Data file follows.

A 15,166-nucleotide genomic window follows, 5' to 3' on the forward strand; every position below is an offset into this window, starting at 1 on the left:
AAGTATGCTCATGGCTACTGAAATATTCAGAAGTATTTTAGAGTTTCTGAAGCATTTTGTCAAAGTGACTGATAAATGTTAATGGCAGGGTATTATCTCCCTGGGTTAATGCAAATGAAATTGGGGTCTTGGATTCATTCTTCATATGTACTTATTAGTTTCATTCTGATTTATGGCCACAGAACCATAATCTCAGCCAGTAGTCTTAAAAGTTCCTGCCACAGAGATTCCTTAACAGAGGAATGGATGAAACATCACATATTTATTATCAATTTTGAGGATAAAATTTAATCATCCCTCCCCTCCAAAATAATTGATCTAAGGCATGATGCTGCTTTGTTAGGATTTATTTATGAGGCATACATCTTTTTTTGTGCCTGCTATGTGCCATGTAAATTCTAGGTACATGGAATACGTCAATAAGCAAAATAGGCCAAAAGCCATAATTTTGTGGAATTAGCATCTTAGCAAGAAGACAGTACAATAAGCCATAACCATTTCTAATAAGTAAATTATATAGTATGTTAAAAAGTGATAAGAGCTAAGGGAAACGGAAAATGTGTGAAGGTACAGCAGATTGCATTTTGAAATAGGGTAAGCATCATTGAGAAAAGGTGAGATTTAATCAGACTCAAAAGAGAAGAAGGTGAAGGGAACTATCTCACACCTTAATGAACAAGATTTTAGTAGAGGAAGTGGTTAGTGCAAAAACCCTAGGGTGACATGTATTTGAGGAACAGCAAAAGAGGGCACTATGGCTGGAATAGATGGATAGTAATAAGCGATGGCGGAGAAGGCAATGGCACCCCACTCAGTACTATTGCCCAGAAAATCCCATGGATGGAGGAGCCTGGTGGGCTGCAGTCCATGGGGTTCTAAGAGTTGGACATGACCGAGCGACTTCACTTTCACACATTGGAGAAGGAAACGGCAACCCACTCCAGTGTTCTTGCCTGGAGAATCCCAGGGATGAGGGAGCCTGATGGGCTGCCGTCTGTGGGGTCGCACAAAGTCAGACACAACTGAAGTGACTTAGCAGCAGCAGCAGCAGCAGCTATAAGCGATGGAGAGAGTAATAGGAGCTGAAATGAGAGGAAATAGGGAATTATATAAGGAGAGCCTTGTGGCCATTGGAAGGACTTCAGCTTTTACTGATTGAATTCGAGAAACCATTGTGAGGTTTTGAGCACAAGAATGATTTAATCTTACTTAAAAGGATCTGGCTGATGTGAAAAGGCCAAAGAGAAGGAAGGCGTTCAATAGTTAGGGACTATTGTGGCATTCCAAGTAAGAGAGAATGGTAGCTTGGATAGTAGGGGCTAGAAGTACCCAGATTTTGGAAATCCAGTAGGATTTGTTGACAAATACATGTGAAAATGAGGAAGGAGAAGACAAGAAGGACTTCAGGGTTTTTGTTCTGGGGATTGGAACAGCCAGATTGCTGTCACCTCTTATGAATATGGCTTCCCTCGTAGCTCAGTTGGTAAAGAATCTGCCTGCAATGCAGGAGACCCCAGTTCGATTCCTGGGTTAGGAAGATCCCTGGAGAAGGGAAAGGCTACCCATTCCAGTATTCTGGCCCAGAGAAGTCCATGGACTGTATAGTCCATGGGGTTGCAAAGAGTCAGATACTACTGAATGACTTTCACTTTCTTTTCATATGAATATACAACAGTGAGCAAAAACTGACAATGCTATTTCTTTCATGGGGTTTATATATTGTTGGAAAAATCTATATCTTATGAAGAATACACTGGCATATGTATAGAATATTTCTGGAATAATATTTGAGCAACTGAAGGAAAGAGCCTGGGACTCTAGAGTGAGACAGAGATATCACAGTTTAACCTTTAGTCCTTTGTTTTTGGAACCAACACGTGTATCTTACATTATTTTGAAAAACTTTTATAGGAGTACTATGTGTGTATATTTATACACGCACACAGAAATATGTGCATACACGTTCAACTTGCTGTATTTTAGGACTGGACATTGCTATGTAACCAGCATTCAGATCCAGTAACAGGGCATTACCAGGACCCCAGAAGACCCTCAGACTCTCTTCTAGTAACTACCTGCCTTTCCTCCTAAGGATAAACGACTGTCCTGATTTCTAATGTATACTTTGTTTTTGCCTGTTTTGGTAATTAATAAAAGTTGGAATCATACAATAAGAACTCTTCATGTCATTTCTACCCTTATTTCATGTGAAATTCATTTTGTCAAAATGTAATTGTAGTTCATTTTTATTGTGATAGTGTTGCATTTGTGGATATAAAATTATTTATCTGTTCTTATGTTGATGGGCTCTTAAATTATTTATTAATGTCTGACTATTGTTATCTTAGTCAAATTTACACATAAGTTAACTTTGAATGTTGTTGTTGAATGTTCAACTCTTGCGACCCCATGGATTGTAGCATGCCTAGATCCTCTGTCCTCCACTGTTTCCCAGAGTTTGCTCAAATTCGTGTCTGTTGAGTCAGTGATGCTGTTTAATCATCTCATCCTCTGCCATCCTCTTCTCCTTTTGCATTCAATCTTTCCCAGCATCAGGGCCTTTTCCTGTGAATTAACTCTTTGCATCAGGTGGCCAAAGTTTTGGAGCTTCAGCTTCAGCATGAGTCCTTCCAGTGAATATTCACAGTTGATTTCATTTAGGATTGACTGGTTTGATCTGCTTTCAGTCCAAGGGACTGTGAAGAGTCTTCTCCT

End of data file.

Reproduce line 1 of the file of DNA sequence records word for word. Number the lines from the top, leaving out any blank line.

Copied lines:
A 15,166-nucleotide genomic window follows, 5' to 3' on the forward strand; every position below is an offset into this window, starting at 1 on the left: